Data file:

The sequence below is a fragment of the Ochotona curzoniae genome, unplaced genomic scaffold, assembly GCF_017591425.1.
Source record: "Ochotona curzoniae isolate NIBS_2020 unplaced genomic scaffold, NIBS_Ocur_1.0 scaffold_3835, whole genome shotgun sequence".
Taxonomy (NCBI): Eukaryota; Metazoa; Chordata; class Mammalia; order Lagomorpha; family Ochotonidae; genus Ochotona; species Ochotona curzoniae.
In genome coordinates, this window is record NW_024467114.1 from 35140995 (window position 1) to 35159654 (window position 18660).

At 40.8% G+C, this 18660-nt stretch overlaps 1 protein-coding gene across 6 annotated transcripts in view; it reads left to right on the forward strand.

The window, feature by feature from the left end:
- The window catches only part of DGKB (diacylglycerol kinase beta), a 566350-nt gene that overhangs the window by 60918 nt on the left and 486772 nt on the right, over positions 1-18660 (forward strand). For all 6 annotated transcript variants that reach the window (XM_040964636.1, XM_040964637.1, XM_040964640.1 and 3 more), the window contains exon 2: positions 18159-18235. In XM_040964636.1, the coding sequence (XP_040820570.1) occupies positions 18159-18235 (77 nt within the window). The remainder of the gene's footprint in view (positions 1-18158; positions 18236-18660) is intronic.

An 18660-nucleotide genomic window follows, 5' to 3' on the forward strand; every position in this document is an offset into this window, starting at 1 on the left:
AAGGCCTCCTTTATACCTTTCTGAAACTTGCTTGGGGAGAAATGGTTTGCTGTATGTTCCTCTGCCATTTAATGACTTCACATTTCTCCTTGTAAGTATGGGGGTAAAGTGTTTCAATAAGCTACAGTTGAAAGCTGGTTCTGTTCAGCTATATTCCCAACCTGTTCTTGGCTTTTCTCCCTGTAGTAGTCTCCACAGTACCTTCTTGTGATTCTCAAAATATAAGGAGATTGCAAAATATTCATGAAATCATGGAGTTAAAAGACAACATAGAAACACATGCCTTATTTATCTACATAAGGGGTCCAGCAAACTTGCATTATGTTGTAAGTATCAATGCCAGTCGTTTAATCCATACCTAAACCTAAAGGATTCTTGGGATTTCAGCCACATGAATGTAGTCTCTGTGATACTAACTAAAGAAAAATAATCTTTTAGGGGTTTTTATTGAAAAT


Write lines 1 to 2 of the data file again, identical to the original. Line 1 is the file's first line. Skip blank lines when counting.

The sequence below is a fragment of the Ochotona curzoniae genome, unplaced genomic scaffold, assembly GCF_017591425.1.
Source record: "Ochotona curzoniae isolate NIBS_2020 unplaced genomic scaffold, NIBS_Ocur_1.0 scaffold_3835, whole genome shotgun sequence".